Archive for the ‘poetry’ Category


A companion volume to the best-selling Where your left hand rests, this is a personal, autobiographical collection of poems from one of NZ’s top writers.

These well-crafted poems are rich in descriptiveness and invite the reader into Fiona Kidman’s life, sharing family, friends, and places she loves with the sonnet sequence being illustrated with family photos of the poet’s mother.  They touch our own experiences, giving relevance and insight to our memories.

The very attractive little book has a golden mosaic dust jacket and an attached red ribbon to mark your place.  It has stunning artwork and is a pleasure to read.


Supplied by Penguin Random House New Zealand

Reviewed by Jan



Ever been to a dinner with friends and some other guest has started spouting complete bollocks? But you don’t say anything because it’s just not polite? Tim Minchin found himself in such a situation a few years ago. He remained polite. But inside he cracked, and this book is the result.

Minchin has provided the story, which is lovingly introduced by Neil Gaiman. Who describes the story as a beat poem. Certainly Minchin has delivered it live on stage on more than one occasion. It’s also available on Youtube with animation by King and Turner, along with several live stage presentations. Also explained is the gensis of the King-Turner illustrations which add to the beauty of the story/poem/Dr Seuss homage but with less silliness.

Don’t get me wrong, Dr Seuss is a very apt comparison for the presentation of this tale: the cartoons add to the flow and drama of the text. Apart from a couple of swear words this could easily be part of the junior curriculum. It might get more people interested in thinking.

The book, which is only about 80 unnumbered pages, so maybe it’s a bit bigger than The Cat in the Hat or Green Eggs and Ham, ends with biographies of Minchin, King and Turner plus a few guest covers of editions that never will be (but that’s a nod to the cartoonists’ world) and then several absolutely brilliant short reviews on the back cover.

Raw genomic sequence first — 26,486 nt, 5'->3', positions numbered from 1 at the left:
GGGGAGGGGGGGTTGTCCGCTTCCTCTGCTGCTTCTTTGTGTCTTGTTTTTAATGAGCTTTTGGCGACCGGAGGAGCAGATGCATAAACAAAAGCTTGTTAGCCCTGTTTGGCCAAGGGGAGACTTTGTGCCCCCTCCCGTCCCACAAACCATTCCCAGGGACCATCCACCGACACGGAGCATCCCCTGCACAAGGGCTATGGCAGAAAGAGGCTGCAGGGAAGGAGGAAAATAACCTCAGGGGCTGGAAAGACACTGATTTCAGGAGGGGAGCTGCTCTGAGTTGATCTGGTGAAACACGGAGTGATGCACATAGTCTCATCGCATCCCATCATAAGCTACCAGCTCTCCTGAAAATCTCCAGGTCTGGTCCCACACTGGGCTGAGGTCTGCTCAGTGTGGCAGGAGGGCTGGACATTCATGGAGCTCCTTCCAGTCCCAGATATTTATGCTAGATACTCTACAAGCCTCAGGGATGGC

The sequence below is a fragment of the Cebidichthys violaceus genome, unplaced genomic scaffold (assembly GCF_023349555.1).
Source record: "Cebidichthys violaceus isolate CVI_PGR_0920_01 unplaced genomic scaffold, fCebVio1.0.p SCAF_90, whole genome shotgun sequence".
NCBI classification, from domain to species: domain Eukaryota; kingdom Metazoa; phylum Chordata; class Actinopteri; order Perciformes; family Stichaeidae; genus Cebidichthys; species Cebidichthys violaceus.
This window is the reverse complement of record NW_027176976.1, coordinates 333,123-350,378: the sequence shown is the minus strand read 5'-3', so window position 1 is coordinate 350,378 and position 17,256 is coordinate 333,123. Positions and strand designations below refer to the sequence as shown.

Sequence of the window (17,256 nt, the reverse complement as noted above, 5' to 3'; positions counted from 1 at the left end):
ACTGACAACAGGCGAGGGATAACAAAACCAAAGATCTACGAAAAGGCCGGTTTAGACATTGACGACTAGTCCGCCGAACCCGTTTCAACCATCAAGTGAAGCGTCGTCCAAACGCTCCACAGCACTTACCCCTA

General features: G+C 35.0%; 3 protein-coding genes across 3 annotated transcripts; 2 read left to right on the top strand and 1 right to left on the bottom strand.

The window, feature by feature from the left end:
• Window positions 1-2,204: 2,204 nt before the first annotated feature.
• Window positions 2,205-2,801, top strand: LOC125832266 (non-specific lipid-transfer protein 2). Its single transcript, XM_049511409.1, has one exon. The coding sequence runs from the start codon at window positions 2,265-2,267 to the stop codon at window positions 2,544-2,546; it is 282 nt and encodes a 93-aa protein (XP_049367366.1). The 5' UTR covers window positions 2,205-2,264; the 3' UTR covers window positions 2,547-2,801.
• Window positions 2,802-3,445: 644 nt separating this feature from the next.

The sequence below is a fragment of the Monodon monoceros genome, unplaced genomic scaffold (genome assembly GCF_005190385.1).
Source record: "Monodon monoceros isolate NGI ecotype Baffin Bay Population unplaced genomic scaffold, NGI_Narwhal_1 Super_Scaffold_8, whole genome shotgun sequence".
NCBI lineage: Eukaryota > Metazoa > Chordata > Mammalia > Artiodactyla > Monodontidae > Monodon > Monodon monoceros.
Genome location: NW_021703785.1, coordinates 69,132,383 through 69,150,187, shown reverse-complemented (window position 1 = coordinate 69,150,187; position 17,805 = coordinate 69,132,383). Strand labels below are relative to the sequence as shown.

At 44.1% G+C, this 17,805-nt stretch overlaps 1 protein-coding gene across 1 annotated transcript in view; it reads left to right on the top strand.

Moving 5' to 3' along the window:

For the intelligent everywhere: buy it and read it to your kids. And yourself. Because both they and you deserve it, and will treasure it.


Supplied by Hachette New Zealand

Reviewed by Steve

The Slow Regard of Silent Things

It’s an odd little piece at that, more poetry than prose in many ways. There certainly isn’t a lot of plot, and only one living character. This is Auri, and this is a week in her solitary life in the subterranean world which is the Underthing. For Auri, inanimate objects and locations have a life of their own. Everything must be in its place, and there is a certain alchemy about things and where they belong.

I would not say that The Slow Regard of Silent Things should be the usual door into Rothfuss’ world, but once there, I found it to be a pleasing and a restful place, full of poetry and meaning. There are times in life when this is just the sort of thing you want to be reading, and I suppose for me, it was one of those times. And if you’re not that kind of person, and it’s not that time, then you’ll hate it. This book will polarise people, especially those who thought Rothfuss ought to have finished the trilogy before wandering off in other directions…

Published by Gollancz

Supplied by Hatchett NZ

Reviewed by Jacqui

essential nz poems

This collection explores the question of what is an essential New Zealand poem. The selected poems touch on New Zealand’s unique geography and its people’s connection to the land, as well as its society, culture, and values. The 150 poets featured include; Fleur Adcock, James K Baxter, Allen Curnow, Lauris Edmond, CK Stead, Denis Glover, Janet Frame, Bill Manhire, Hone Tuwhare, Sam Hunt, Vincent O’Sullivan, Brian Turner, James Brown, Kate Camp, Glenn Colquhoun and Paula Green.

Ordered alphabetically, each poet has only one poem featured and they start from the 1950’s onwards. The book itself is very attractive, with a cloth-bound cover and photographs scattered throughout the pages. A very enjoyable collection of some of New Zealand’s best poems, this is very diverse and has something for everyone.


Supplied by Random House New Zealand

Reviewed by Jan